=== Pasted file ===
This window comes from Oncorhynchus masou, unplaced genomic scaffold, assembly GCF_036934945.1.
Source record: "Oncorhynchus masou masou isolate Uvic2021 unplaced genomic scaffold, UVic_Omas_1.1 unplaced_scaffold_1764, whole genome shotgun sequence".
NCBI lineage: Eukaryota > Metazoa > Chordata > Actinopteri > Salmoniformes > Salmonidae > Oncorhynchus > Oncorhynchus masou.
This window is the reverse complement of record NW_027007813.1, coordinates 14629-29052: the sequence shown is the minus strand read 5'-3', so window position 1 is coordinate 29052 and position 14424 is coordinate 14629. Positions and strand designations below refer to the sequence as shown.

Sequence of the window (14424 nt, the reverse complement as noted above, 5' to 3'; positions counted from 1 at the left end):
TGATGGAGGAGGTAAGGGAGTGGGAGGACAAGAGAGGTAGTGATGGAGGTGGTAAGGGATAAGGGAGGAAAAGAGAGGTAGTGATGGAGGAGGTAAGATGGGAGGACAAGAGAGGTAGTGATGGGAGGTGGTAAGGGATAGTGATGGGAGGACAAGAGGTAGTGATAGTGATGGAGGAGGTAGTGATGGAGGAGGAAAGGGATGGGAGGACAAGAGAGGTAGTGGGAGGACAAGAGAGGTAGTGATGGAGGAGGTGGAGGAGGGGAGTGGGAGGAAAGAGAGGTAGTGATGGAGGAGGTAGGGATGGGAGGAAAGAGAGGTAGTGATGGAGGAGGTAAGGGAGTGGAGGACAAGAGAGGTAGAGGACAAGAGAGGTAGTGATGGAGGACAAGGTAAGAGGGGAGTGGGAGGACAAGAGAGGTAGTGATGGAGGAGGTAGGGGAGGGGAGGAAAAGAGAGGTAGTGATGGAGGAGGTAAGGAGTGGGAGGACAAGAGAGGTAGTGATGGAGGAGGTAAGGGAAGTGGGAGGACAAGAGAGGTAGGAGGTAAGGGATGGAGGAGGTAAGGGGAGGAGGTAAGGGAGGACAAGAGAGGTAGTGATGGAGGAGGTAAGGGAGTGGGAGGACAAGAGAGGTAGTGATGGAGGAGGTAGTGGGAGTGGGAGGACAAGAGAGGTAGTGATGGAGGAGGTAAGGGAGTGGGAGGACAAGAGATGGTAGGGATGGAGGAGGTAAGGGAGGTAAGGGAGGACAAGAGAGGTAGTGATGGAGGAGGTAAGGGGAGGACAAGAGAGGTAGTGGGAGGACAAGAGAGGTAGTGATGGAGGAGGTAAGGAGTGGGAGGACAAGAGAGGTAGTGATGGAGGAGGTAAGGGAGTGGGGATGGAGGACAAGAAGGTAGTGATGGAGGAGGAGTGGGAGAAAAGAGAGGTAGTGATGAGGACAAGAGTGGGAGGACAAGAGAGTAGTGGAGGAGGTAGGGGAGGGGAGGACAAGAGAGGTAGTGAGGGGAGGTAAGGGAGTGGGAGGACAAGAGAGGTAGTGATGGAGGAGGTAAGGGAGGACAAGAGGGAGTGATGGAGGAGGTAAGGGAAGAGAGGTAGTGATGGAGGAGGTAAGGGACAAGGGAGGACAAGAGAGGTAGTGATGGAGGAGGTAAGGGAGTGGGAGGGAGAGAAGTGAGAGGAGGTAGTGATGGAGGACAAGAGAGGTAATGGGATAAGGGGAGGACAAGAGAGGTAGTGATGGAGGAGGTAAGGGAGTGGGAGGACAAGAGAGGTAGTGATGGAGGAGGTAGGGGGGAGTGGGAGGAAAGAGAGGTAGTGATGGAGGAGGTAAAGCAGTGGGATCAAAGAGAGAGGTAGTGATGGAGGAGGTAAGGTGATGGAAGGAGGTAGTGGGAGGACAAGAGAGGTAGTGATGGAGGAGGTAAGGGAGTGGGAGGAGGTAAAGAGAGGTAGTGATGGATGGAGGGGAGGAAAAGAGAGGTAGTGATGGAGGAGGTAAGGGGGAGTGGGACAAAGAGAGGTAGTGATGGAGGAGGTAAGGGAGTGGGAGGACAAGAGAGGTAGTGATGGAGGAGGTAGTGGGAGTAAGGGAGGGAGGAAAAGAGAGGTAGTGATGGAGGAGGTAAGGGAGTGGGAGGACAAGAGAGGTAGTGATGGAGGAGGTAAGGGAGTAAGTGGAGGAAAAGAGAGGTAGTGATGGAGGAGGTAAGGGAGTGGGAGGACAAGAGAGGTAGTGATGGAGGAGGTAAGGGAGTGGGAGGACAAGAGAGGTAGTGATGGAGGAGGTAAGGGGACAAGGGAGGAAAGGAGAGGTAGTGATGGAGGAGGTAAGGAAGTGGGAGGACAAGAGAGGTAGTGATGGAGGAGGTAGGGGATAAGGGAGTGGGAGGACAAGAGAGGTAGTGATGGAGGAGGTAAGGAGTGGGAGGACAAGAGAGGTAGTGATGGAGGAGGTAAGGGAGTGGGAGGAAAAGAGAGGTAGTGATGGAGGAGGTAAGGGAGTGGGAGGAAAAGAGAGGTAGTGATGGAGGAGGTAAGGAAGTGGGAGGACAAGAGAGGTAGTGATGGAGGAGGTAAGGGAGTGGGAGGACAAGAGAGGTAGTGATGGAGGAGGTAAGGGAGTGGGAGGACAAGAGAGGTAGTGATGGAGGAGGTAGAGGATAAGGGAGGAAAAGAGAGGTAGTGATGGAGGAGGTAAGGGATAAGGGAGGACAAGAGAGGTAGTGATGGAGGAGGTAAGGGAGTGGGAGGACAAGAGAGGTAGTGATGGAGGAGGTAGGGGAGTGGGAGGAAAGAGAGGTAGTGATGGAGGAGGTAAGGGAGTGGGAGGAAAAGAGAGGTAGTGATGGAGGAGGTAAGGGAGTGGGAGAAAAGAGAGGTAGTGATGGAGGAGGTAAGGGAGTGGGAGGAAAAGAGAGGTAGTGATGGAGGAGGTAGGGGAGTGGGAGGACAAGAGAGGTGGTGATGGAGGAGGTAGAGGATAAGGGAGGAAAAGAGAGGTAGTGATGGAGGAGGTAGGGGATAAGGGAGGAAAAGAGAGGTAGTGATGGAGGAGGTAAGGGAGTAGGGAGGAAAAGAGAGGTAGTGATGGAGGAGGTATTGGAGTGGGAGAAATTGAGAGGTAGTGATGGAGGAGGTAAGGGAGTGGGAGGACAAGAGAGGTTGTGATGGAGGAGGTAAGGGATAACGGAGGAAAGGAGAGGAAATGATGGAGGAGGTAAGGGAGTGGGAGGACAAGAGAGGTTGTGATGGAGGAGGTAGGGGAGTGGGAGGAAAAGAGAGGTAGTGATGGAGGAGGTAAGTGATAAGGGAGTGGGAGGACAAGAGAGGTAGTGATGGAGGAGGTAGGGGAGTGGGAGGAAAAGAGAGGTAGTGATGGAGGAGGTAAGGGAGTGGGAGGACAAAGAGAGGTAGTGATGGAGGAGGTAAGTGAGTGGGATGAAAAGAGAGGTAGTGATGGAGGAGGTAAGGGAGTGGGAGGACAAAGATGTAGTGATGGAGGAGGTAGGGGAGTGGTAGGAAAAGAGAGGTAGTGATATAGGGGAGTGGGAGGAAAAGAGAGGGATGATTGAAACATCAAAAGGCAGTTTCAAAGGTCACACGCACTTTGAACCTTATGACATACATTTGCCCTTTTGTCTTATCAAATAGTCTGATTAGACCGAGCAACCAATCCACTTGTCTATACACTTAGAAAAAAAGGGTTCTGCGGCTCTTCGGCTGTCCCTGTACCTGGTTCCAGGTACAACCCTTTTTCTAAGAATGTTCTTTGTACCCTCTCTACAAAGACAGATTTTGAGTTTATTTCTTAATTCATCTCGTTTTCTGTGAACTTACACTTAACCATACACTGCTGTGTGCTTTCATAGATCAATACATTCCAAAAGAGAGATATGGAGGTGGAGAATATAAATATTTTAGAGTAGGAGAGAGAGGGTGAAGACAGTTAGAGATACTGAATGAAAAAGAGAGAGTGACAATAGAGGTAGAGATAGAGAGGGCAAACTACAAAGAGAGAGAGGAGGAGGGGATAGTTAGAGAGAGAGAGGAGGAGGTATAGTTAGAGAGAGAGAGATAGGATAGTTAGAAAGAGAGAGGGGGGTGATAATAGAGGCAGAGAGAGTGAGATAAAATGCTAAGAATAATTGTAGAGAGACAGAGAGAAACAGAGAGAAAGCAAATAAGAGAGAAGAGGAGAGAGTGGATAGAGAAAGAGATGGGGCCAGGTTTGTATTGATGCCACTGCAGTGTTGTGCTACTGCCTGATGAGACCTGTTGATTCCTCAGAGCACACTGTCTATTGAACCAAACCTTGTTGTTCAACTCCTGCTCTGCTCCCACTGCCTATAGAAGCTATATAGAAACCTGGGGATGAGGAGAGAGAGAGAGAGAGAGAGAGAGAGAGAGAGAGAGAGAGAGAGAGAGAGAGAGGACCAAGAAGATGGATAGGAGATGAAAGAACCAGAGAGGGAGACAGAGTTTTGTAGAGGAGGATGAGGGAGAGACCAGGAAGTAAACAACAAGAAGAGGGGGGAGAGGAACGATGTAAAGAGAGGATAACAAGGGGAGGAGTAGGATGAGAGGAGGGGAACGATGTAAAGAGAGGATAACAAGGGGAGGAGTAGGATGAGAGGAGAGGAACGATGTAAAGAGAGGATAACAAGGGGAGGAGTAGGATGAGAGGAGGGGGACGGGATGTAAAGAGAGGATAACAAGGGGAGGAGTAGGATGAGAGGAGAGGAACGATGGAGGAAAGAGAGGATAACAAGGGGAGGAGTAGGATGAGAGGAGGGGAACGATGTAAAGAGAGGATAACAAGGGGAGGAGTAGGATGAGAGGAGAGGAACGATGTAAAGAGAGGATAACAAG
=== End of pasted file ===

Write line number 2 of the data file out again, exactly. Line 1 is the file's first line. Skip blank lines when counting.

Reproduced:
Source record: "Oncorhynchus masou masou isolate Uvic2021 unplaced genomic scaffold, UVic_Omas_1.1 unplaced_scaffold_1764, whole genome shotgun sequence".